It is useful to consider his work before 2010, when his mercurial interpretation of Sherlock Holmes in the BBC One rebootso impressed the world it turned him into an international star. On stage he excelled at parts which required a sort of wilful obtuseness, be it as Hedda Gabler’s nerdy husband Jørgen Tesman in the Ibsen play, taking endless abuse from his wife, or the selfish yet self-destructive David Scott-Fowler in Terence Rattigan’s After the Dance. He offered characters with plenty to object to, but with a humanity that was piercingly recognisable. He could make us love them even as we despaired at them - a trick he also managed particularly touchingly in the little-seen British film Third Star, where he played a self-regarding terminally ill man.
Cumberbatch plays with such subtlety because he is bright. He can do complex, because he understands it. Says Richard Eyre, who directed him in Hedda, “Benedict is witty, mercurial… thoughtful and expert. He’s very intelligent but he doesn’t let it show by commenting on the character he is playing.” He has a rare ability to remain present in the moment of the scene he is playing and not act as if he is anticipating events that are yet to come. Susanna White, who directed him as Christopher Tietjens in the 2012 BBC adaptation of Ford Madox Ford’s novel sequence Parade’s End, explains that he, “loves trying different ways of doing a scene. Some actors come with fully set ideas of how they want to play a scene. He’s not like that. He often just works in the moment.”
Cumberbatch is also expert at exploiting the moment. Most can picture his chameleon-like changes of expression as Sherlock. But he let more soul into his woefully underappreciated performance as the troubled Tietjens (it got an Emmy nomination but Bafta slept through it) – a scene at the end of the first episode has him stroke his horse with palpable yearning for some sort of communion, as he lets flicker across his face all the sadness of having a faithless wife. And he nearly stole the 2007 film of Atonement with his tiny part as the arrogant, upper-crust Paul Marshall. His performance in that hinges on the chilling sequence when he gives a 15-year-old girl a chocolate bar and tells her, “Bite it, you have to bite it,” as his hawk-like eyes narrow and his suddenly lascivious lips hang slightly open. Marshall later rapes her.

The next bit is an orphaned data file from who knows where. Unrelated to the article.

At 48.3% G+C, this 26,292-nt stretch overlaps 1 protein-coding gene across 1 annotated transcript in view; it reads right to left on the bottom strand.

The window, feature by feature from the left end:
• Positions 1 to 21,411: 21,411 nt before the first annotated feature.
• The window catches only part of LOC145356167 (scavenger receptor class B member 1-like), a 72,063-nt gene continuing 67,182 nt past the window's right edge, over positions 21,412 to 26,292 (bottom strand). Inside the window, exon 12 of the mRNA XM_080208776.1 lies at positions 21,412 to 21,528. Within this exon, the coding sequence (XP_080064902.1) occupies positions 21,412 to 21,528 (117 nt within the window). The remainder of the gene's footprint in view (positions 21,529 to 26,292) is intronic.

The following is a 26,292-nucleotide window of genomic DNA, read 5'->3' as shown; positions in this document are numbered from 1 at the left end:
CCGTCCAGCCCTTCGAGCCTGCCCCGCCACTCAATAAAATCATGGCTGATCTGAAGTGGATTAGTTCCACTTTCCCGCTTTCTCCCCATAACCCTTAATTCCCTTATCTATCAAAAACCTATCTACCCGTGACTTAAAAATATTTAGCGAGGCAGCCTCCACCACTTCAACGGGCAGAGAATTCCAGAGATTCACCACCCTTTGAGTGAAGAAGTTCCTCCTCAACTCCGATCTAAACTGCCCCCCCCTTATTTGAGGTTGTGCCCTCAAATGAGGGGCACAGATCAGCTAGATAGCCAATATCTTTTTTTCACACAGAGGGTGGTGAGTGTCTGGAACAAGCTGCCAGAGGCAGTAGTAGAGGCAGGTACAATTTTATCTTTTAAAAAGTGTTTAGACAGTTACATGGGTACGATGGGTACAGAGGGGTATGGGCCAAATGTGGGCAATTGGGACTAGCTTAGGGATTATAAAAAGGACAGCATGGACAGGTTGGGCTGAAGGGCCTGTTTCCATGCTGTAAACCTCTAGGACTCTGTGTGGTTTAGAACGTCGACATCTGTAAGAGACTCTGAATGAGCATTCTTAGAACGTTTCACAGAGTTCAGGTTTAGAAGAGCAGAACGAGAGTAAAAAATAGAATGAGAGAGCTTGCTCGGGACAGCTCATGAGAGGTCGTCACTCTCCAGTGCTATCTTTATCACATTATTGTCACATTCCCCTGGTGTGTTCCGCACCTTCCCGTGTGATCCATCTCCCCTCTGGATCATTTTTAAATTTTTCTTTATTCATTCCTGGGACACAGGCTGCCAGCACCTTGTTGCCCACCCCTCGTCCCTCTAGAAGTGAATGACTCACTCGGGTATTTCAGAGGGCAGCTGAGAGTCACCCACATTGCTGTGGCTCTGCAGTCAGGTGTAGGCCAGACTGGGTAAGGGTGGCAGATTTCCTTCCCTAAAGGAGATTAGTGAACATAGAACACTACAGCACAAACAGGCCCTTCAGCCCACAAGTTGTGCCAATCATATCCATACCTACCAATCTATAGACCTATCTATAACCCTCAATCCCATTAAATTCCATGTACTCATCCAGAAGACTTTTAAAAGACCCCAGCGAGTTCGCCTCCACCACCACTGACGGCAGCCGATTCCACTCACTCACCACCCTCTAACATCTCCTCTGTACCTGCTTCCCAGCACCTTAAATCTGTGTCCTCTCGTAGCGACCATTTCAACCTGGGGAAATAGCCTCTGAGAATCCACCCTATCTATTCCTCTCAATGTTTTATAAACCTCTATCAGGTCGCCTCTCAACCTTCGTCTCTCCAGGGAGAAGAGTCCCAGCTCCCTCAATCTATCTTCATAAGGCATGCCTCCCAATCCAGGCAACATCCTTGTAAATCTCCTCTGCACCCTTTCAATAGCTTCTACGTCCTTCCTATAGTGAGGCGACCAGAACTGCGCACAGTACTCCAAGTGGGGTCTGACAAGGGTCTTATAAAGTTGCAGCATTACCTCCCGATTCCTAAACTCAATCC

Since Sherlock, Cumberbatch’s film roles have got grander, from playing a Star Trek villain to a major in War Horse to the disgraced darling of the left, Julian Assange. But always he remembers the detail, thrives on nuance. In Steve McQueen’s film 12 Years a Slave he gives a deeply moving performance as a slave-owner of compromised decency. But I wish he’d been given the plum role, that went to Michael Fassbender, of the more obviously bad Master Epps. Fassbender played him as an inexplicable sadist, but I suspect Cumberbatch would have found moments to make him a human being, and paint in the self-loathing that must have driven him.
A word on Cumberbatch, the man. Susanna White talks of how “there is an essential goodness and kindness about him”. A director friend of mine auditioned Cumberbatch for a small film before he was famous. He wasn’t right for the part but the director nearly gave it to him because he was such delightful, genuine company. I’ve spent a half hour with Cumberbatch myself, interviewing him, during which he was faultlessly polite, complimentary, warm and generous, as well as talking nineteen to the dozen. It was around the time he was saying some not altogether flattering things about Downton Abbey, but I heard these words in their context – later denied them by some publications - of accompanying ample praise of the show and the actors who play in it.
Not all great actors make great Hamlets. Ralph Fiennes’s was oddly two dimensional; Michael Sheen performed a couple of years ago in a production so wholly misconceived it was impossible to make sense of the character’s motivations. But Cumberbatch surely has the skills to yoke in the melancholy, wild optimism and nobility of this most fascinating and irresolvable of roles. He should make a sweet prince indeed.
Tickets for Hamlet go on sale today at 10am (Barbican Red Members only; booking is available to Orange Members on Monday). Tickets will be released to the general public on 11 August (barbican.org.uk). Lyndsey Turner’s production will run from 6 August to 31 October 2015.